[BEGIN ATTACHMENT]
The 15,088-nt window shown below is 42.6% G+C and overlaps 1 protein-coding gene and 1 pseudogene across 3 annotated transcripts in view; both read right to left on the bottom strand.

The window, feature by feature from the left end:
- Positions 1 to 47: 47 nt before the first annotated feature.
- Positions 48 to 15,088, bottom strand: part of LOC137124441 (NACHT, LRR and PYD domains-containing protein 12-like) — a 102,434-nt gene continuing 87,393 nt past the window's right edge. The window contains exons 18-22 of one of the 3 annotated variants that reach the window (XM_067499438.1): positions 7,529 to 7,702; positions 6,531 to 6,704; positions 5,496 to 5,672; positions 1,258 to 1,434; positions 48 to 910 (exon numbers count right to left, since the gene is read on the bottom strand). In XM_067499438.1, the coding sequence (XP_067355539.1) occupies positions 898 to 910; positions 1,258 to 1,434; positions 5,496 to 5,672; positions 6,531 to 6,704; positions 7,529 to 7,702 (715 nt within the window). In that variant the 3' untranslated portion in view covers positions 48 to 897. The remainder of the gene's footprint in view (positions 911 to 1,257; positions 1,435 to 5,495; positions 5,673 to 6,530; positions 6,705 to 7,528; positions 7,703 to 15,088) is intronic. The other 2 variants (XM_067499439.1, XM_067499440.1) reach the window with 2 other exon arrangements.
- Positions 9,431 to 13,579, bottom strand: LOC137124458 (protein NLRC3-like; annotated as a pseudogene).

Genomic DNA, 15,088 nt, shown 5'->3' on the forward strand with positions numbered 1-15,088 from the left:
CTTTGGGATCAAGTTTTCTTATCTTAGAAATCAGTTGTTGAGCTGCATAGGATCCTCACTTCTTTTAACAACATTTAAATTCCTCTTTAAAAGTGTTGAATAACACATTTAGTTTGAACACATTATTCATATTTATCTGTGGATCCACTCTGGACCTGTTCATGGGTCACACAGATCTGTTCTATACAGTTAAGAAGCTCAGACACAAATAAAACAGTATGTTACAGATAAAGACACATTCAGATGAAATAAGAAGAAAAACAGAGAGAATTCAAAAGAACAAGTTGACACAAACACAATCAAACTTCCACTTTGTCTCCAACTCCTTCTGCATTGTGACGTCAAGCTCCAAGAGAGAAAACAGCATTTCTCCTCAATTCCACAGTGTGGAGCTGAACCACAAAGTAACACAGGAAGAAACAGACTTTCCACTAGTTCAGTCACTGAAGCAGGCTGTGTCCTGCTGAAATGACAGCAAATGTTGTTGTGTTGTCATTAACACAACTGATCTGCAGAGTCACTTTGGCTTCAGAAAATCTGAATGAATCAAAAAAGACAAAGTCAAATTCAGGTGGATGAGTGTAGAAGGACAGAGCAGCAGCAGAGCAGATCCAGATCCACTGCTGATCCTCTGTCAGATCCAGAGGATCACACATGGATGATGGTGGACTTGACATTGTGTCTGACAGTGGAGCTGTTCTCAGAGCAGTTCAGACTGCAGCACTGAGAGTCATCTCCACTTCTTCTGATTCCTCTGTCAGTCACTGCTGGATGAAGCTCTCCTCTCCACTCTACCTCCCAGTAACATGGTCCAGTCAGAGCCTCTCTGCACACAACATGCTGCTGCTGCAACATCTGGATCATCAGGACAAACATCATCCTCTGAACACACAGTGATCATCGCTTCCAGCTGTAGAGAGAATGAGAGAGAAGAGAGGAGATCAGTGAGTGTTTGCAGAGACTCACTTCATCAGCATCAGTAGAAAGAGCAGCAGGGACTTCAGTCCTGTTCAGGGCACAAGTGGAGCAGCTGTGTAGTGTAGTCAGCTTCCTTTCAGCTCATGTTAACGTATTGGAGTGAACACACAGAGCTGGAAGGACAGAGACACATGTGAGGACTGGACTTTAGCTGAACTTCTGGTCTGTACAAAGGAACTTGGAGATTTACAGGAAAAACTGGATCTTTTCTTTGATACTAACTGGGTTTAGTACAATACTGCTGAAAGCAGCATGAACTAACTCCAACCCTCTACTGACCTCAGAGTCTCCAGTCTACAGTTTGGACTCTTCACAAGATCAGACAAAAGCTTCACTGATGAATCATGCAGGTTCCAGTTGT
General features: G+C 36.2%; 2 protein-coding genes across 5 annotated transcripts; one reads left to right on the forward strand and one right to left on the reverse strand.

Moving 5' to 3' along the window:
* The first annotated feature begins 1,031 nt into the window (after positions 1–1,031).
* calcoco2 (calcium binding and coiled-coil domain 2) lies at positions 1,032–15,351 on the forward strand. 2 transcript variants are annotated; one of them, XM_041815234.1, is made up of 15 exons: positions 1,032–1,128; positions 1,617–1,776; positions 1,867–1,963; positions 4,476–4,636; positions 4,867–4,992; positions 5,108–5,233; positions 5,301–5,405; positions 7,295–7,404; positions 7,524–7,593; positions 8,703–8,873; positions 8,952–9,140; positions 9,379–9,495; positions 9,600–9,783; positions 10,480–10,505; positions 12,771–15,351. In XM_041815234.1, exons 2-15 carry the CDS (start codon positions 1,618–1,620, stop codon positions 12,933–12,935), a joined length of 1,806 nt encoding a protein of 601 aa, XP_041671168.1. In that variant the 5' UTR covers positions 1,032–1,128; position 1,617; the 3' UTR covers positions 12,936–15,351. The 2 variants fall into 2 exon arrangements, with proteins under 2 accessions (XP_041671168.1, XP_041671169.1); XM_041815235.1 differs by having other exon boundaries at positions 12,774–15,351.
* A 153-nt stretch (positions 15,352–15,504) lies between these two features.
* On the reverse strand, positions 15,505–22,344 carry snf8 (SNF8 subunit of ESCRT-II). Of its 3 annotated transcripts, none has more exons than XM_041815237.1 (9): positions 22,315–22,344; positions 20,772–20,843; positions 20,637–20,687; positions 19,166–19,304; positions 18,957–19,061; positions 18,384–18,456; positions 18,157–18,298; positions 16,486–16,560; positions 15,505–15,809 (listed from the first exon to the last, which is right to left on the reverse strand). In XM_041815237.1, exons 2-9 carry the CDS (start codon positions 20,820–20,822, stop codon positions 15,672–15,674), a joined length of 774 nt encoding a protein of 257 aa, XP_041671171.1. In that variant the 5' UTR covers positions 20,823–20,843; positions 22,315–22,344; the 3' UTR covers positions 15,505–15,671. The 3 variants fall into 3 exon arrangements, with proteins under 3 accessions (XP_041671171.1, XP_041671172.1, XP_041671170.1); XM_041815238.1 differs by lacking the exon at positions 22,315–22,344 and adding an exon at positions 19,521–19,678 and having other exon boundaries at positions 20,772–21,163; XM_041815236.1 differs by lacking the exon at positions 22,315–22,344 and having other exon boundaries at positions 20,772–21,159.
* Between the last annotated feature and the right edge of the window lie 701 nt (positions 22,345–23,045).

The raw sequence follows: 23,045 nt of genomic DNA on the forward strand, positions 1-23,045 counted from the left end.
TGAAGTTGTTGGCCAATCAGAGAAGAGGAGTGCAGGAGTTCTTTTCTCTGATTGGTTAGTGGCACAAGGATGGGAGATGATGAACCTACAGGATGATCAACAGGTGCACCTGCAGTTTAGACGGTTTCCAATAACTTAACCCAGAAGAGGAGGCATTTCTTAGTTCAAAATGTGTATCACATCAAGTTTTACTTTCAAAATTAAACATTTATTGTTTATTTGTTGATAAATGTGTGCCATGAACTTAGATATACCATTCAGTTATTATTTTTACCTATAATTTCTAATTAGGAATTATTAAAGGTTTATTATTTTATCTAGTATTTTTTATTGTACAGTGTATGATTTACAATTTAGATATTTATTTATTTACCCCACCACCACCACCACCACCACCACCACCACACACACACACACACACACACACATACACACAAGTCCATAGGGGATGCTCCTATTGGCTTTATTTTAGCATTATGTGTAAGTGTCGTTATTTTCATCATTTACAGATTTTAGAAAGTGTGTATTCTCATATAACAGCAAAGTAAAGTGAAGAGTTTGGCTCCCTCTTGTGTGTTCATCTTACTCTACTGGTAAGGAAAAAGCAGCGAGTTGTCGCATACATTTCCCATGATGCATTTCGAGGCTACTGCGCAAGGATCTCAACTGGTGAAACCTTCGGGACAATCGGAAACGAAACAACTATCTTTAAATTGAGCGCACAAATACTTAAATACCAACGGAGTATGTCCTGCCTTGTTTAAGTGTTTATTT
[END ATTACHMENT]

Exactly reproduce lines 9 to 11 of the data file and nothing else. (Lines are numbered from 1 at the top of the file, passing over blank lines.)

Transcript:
Moving 5' to 3' along the window:
* The first annotated feature begins 1,031 nt into the window (after positions 1–1,031).
* calcoco2 (calcium binding and coiled-coil domain 2) lies at positions 1,032–15,351 on the forward strand. 2 transcript variants are annotated; one of them, XM_041815234.1, is made up of 15 exons: positions 1,032–1,128; positions 1,617–1,776; positions 1,867–1,963; positions 4,476–4,636; positions 4,867–4,992; positions 5,108–5,233; positions 5,301–5,405; positions 7,295–7,404; positions 7,524–7,593; positions 8,703–8,873; positions 8,952–9,140; positions 9,379–9,495; positions 9,600–9,783; positions 10,480–10,505; positions 12,771–15,351. In XM_041815234.1, exons 2-15 carry the CDS (start codon positions 1,618–1,620, stop codon positions 12,933–12,935), a joined length of 1,806 nt encoding a protein of 601 aa, XP_041671168.1. In that variant the 5' UTR covers positions 1,032–1,128; position 1,617; the 3' UTR covers positions 12,936–15,351. The 2 variants fall into 2 exon arrangements, with proteins under 2 accessions (XP_041671168.1, XP_041671169.1); XM_041815235.1 differs by having other exon boundaries at positions 12,774–15,351.